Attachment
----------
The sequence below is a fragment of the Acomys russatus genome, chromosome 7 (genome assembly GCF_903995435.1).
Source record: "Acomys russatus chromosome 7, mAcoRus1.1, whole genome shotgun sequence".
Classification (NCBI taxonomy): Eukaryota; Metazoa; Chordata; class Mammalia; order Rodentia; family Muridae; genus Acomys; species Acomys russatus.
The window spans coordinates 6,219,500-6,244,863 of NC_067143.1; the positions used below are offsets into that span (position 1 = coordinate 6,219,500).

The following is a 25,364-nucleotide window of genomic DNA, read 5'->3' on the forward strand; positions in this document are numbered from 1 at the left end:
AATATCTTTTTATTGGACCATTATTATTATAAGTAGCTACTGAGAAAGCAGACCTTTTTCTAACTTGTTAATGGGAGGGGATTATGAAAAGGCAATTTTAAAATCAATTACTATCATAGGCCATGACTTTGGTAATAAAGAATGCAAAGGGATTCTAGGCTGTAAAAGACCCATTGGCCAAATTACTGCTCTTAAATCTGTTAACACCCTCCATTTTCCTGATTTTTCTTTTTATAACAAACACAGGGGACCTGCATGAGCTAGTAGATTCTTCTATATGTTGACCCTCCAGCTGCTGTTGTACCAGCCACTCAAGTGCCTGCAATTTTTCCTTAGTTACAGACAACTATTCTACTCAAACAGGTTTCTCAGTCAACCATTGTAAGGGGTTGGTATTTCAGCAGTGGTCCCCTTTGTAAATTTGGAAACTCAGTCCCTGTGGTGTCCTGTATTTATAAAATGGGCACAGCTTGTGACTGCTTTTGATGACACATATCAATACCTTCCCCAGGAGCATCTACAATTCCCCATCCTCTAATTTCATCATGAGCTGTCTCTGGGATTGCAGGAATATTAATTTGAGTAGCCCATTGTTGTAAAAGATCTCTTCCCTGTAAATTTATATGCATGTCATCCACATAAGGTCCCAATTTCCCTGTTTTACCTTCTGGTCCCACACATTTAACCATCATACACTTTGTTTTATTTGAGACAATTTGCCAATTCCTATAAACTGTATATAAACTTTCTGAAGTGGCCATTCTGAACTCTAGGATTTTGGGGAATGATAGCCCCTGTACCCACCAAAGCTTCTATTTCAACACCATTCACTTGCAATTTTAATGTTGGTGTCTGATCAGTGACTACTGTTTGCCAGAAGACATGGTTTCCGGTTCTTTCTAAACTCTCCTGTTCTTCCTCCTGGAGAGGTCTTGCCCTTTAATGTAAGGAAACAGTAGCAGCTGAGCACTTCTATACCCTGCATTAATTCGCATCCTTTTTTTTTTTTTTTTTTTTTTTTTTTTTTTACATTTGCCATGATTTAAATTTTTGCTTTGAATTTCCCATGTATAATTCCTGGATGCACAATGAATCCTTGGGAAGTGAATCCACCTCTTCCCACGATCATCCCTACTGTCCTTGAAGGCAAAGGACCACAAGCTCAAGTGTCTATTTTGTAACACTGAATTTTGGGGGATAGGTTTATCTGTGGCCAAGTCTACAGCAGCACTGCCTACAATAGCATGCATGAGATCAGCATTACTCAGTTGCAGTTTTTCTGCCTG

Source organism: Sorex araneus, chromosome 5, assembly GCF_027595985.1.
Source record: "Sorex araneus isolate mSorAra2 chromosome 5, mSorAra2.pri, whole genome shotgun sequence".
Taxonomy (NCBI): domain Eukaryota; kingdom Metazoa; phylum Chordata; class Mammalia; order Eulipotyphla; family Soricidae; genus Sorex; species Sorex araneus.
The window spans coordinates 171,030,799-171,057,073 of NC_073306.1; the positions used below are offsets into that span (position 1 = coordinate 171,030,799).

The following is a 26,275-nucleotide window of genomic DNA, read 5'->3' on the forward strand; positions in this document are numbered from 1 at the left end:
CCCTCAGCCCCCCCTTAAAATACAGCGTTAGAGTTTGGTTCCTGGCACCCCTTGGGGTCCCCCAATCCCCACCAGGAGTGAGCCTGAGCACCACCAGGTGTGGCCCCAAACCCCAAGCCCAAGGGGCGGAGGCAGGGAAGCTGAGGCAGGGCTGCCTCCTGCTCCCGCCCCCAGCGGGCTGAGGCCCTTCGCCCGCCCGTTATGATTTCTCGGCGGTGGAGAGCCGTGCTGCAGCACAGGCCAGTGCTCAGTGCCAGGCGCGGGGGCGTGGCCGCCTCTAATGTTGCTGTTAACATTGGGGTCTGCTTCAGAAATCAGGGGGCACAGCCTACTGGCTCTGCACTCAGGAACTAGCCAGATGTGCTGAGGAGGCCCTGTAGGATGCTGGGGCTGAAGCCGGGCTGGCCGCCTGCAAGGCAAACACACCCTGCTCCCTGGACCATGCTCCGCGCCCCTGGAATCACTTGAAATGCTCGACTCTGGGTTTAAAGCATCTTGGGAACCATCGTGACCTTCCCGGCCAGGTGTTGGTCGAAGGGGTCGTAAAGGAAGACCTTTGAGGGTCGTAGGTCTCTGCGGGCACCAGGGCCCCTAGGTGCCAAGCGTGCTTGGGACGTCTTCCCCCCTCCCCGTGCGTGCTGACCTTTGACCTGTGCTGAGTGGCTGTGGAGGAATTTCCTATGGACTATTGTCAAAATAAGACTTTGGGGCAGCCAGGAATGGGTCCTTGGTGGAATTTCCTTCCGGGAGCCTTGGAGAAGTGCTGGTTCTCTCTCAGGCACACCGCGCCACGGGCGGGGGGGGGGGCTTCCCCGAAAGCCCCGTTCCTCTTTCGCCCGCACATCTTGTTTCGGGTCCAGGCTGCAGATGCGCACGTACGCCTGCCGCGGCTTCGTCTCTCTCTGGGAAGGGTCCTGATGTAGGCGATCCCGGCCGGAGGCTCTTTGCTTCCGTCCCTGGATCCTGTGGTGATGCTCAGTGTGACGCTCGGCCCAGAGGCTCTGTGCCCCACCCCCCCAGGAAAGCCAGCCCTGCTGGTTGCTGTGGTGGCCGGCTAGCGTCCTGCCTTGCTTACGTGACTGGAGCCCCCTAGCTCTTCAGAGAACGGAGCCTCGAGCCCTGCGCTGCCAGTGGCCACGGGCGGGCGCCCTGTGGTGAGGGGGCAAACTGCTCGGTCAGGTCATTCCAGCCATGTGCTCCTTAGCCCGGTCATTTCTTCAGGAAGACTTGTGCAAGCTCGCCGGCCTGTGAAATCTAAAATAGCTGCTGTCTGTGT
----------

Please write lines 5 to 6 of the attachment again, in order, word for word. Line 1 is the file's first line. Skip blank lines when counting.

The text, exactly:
The following is a 25,364-nucleotide window of genomic DNA, read 5'->3' on the forward strand; positions in this document are numbered from 1 at the left end:
AATATCTTTTTATTGGACCATTATTATTATAAGTAGCTACTGAGAAAGCAGACCTTTTTCTAACTTGTTAATGGGAGGGGATTATGAAAAGGCAATTTTAAAATCAATTACTATCATAGGCCATGACTTTGGTAATAAAGAATGCAAAGGGATTCTAGGCTGTAAAAGACCCATTGGCCAAATTACTGCTCTTAAATCTGTTAACACCCTCCATTTTCCTGATTTTTCTTTTTATAACAAACACAGGGGACCTGCATGAGCTAGTAGATTCTTCTATATGTTGACCCTCCAGCTGCTGTTGTACCAGCCACTCAAGTGCCTGCAATTTTTCCTTAGTTACAGACAACTATTCTACTCAAACAGGTTTCTCAGTCAACCATTGTAAGGGGTTGGTATTTCAGCAGTGGTCCCCTTTGTAAATTTGGAAACTCAGTCCCTGTGGTGTCCTGTATTTATAAAATGGGCACAGCTTGTGACTGCTTTTGATGACACATATCAATACCTTCCCCAGGAGCATCTACAATTCCCCATCCTCTAATTTCATCATGAGCTGTCTCTGGGATTGCAGGAATATTAATTTGAGTAGCCCATTGTTGTAAAAGATCTCTTCCCTGTAAATTTATATGCATGTCATCCACATAAGGTCCCAATTTCCCTGTTTTACCTTCTGGTCCCACACATTTAACCATCATACACTTTGTTTTATTTGAGACAATTTGCCAATTCCTATAAACTGTATATAAACTTTCTGAAGTGGCCATTCTGAACTCTAGGATTTTGGGGAATGATAGCCCCTGTACCCACCAAAGCTTCTATTTCAACACCATTCACTTGCAATTTTAATGTTGGTGTCTGATCAGTGACTACTGTTTGCCAGAAGACATGGTTTCCGGTTCTTTCTAAACTCTCCTGTTCTTCCTCCTGGAGAGGTCTTGCCCTTTAATGTAAGGAAACAGTAGCAGCTGAGCACTTCTATACCCTGCATTAATTCGCATCCTTTTTTTTTTTTTTTTTTTTTTTTTTTTTTTACATTTGCCATGATTTAAATTTTTGCTTTGAATTTCCCATGTATAATTCCTGGATGCACAATGAATCCTTGGGAAGTGAATCCACCTCTTCCCACGATCATCCCTACTGTCCTTGAAGGCAAAGGACCACAAGCTCAAGTGTCTATTTTGTAACACTGAATTTTGGGGGATAGGTTTATCTGTGGCCAAGTCTACAGCAGCACTGCCTACAATAGCATGCATGAGATCAGCATTACTCAGTTGCAGTTTTTCTGCCTG